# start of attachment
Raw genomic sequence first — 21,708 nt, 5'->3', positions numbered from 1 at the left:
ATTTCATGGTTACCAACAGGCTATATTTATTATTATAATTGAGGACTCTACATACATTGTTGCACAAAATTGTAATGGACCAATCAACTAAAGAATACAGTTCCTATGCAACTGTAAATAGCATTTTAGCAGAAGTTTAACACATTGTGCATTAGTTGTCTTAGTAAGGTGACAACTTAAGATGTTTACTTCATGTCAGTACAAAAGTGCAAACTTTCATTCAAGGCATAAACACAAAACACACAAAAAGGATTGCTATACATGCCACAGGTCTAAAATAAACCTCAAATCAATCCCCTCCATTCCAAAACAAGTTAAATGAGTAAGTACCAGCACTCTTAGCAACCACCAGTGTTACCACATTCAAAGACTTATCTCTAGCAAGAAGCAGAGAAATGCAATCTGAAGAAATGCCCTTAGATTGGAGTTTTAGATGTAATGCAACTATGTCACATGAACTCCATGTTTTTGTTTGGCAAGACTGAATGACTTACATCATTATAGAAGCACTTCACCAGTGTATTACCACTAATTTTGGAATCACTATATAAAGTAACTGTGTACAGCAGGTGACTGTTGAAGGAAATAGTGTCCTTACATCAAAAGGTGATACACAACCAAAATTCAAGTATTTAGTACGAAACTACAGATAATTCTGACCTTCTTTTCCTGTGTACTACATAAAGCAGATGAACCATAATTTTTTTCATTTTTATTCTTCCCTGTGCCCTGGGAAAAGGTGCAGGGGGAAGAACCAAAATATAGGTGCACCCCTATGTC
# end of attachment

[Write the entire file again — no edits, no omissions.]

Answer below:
Raw genomic sequence first — 21,708 nt, 5'->3', positions numbered from 1 at the left:
ATTTCATGGTTACCAACAGGCTATATTTATTATTATAATTGAGGACTCTACATACATTGTTGCACAAAATTGTAATGGACCAATCAACTAAAGAATACAGTTCCTATGCAACTGTAAATAGCATTTTAGCAGAAGTTTAACACATTGTGCATTAGTTGTCTTAGTAAGGTGACAACTTAAGATGTTTACTTCATGTCAGTACAAAAGTGCAAACTTTCATTCAAGGCATAAACACAAAACACACAAAAAGGATTGCTATACATGCCACAGGTCTAAAATAAACCTCAAATCAATCCCCTCCATTCCAAAACAAGTTAAATGAGTAAGTACCAGCACTCTTAGCAACCACCAGTGTTACCACATTCAAAGACTTATCTCTAGCAAGAAGCAGAGAAATGCAATCTGAAGAAATGCCCTTAGATTGGAGTTTTAGATGTAATGCAACTATGTCACATGAACTCCATGTTTTTGTTTGGCAAGACTGAATGACTTACATCATTATAGAAGCACTTCACCAGTGTATTACCACTAATTTTGGAATCACTATATAAAGTAACTGTGTACAGCAGGTGACTGTTGAAGGAAATAGTGTCCTTACATCAAAAGGTGATACACAACCAAAATTCAAGTATTTAGTACGAAACTACAGATAATTCTGACCTTCTTTTCCTGTGTACTACATAAAGCAGATGAACCATAATTTTTTTCATTTTTATTCTTCCCTGTGCCCTGGGAAAAGGTGCAGGGGGAAGAACCAAAATATAGGTGCACCCCTATGTC